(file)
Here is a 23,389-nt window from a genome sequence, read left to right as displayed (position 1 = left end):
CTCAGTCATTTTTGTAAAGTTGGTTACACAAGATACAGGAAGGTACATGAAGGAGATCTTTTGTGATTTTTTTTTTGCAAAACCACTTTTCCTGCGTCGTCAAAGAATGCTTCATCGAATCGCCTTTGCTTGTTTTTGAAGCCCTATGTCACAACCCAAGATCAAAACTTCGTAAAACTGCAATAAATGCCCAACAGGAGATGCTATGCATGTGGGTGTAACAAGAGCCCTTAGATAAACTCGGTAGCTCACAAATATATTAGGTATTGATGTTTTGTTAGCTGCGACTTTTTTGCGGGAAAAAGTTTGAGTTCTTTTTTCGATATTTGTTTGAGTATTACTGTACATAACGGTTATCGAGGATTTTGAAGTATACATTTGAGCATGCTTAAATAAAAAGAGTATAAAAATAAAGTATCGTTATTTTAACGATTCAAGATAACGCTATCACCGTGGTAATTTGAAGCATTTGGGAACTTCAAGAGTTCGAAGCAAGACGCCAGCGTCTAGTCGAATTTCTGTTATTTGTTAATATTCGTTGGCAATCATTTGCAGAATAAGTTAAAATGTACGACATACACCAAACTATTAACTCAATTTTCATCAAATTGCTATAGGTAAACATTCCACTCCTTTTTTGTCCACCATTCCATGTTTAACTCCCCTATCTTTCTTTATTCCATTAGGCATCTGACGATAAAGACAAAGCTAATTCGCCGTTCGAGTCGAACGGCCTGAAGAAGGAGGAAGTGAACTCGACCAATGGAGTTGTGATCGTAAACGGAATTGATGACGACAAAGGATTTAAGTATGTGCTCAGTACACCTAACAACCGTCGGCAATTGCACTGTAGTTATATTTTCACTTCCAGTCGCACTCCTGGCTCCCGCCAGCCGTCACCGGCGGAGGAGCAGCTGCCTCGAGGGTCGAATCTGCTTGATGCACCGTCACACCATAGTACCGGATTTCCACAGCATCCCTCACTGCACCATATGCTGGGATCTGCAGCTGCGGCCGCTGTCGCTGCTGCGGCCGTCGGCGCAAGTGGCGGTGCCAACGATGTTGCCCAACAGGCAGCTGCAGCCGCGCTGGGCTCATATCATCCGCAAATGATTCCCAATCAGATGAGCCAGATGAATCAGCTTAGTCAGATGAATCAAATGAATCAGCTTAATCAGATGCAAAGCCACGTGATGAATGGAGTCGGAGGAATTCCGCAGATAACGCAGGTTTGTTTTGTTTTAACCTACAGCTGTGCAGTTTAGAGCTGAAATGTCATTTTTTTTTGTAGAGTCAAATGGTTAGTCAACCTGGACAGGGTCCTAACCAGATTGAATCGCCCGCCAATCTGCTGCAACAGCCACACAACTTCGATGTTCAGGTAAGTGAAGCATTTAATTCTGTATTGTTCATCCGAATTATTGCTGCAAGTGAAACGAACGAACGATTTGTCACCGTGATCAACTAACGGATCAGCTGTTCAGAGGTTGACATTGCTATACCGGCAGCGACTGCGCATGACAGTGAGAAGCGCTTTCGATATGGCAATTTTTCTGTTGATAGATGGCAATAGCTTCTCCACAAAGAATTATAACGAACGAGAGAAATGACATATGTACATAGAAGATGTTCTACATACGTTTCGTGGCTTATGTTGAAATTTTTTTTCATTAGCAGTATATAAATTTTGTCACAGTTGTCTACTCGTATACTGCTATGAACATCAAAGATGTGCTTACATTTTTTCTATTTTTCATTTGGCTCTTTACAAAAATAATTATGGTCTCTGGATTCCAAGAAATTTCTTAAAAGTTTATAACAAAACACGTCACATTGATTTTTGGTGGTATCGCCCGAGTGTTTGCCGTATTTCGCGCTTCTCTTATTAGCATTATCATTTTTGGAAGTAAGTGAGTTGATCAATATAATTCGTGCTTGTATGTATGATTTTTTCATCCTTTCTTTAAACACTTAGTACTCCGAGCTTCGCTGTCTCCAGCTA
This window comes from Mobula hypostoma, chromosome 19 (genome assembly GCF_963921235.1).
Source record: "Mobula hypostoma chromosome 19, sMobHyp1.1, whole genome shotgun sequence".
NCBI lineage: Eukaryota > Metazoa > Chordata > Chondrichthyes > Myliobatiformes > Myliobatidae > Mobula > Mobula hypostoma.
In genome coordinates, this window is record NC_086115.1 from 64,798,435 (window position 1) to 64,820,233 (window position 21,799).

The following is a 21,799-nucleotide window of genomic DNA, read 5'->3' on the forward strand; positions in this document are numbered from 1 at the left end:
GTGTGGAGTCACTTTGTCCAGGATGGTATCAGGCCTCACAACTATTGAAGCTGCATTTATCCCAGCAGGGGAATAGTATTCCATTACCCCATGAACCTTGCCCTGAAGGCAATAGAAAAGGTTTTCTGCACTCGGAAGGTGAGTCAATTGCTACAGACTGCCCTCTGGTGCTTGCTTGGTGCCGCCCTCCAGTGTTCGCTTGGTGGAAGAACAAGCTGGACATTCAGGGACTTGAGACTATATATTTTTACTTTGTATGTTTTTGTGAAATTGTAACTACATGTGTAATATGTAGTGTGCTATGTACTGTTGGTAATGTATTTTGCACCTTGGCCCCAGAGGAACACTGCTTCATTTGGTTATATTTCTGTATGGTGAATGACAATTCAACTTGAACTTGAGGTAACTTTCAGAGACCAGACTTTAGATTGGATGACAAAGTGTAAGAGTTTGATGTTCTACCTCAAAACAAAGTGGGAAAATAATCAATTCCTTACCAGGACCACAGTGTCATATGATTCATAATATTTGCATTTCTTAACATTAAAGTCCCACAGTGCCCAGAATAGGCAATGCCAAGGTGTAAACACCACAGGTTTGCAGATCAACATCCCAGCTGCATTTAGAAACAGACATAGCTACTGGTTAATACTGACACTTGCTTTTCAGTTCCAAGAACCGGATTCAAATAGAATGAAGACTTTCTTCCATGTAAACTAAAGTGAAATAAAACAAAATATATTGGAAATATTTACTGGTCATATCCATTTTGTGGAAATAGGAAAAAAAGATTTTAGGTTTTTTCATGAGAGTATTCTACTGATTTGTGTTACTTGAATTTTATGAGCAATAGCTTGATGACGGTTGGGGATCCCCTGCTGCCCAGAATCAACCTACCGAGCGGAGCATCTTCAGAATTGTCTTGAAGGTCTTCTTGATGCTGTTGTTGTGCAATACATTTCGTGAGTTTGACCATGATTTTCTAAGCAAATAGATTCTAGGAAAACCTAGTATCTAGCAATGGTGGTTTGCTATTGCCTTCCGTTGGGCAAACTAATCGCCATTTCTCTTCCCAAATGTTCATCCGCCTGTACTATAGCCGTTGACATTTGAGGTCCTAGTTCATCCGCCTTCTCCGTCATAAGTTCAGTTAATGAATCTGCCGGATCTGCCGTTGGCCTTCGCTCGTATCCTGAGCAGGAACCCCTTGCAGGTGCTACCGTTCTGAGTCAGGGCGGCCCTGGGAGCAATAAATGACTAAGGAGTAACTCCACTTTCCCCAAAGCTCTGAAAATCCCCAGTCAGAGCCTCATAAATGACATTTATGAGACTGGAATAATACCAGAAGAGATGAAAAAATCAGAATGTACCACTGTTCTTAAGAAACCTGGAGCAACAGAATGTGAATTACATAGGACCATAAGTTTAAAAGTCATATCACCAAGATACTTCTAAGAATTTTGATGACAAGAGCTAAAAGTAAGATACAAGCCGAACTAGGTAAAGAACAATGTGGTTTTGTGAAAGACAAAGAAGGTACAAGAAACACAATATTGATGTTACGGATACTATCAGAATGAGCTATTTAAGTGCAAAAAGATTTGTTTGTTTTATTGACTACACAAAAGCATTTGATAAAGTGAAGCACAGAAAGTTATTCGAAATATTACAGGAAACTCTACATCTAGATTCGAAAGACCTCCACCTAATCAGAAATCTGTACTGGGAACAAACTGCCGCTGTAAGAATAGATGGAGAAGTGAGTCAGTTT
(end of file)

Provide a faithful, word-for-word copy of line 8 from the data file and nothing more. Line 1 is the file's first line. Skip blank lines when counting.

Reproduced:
GTGTGGAGTCACTTTGTCCAGGATGGTATCAGGCCTCACAACTATTGAAGCTGCATTTATCCCAGCAGGGGAATAGTATTCCATTACCCCATGAACCTTGCCCTGAAGGCAATAGAAAAGGTTTTCTGCACTCGGAAGGTGAGTCAATTGCTACAGACTGCCCTCTGGTGCTTGCTTGGTGCCGCCCTCCAGTGTTCGCTTGGTGGAAGAACAAGCTGGACATTCAGGGACTTGAGACTATATATTTTTACTTTGTATGTTTTTGTGAAATTGTAACTACATGTGTAATATGTAGTGTGCTATGTACTGTTGGTAATGTATTTTGCACCTTGGCCCCAGAGGAACACTGCTTCATTTGGTTATATTTCTGTATGGTGAATGACAATTCAACTTGAACTTGAGGTAACTTTCAGAGACCAGACTTTAGATTGGATGACAAAGTGTAAGAGTTTGATGTTCTACCTCAAAACAAAGTGGGAAAATAATCAATTCCTTACCAGGACCACAGTGTCATATGATTCATAATATTTGCATTTCTTAACATTAAAGTCCCACAGTGCCCAGAATAGGCAATGCCAAGGTGTAAACACCACAGGTTTGCAGATCAACATCCCAGCTGCATTTAGAAACAGACATAGCTACTGGTTAATACTGACACTTGCTTTTCAGTTCCAAGAACCGGATTCAAATAGAATGAAGACTTTCTTCCATGTAAACTAAAGTGAAATAAAACAAAATATATTGGAAATATTTACTGGTCATATCCATTTTGTGGAAATAGGAAAAAAAGATTTTAGGTTTTTTCATGAGAGTATTCTACTGATTTGTGTTACTTGAATTTTATGAGCAATAGCTTGATGACGGTTGGGGATCCCCTGCTGCCCAGAATCAACCTACCGAGCGGAGCATCTTCAGAATTGTCTTGAAGGTCTTCTTGATGCTGTTGTTGTGCAATACATTTCGTGAGTTTGACCATGATTTTCTAAGCAAATAGATTCTAGGAAAACCTAGTATCTAGCAATGGTGGTTTGCTATTGCCTTCCGTTGGGCAAACTAATCGCCATTTCTCTTCCCAAATGTTCATCCGCCTGTACTATAGCCGTTGACATTTGAGGTCCTAGTTCATCCGCCTTCTCCGTCATAAGTTCAGTTAATGAATCTGCCGGATCTGCCGTTGGCCTTCGCTCGTATCCTGAGCAGGAACCCCTTGCAGGTGCTACCGTTCTGAGTCAGGGCGGCCCTGGGAGCAATAAATGACTAAGGAGTAACTCCACTTTCCCCAAAGCTCTGAAAATCCCCAGTCAGAGCCTCATAAATGACATTTATGAGACTGGAATAATACCAGAAGAGATGAAAAAATCAGAATGTACCACTGTTCTTAAGAAACCTGGAGCAACAGAATGTGAATTACATAGGACCATAAGTTTAAAAGTCATATCACCAAGATACTTCTAAGAATTTTGATGACAAGAGCTAAAAGTAAGATACAAGCCGAACTAGGTAAAGAACAATGTGGTTTTGTGAAAGACAAAGAAGGTACAAGAAACACAATATTGATGTTACGGATACTATCAGAATGAGCTATTTAAGTGCAAAAAGATTTGTTTGTTTTATTGACTACACAAAAGCATTTGATAAAGTGAAGCACAGAAAGTTATTCGAAATATTACAGGAAACTCTACATCTAGATTCGAAAGACCTCCACCTAATCAGAAATCTGTACTGGGAACAAACTGCCGCTGTAAGAATAGATGGAGAAGTGAGTCAGTTT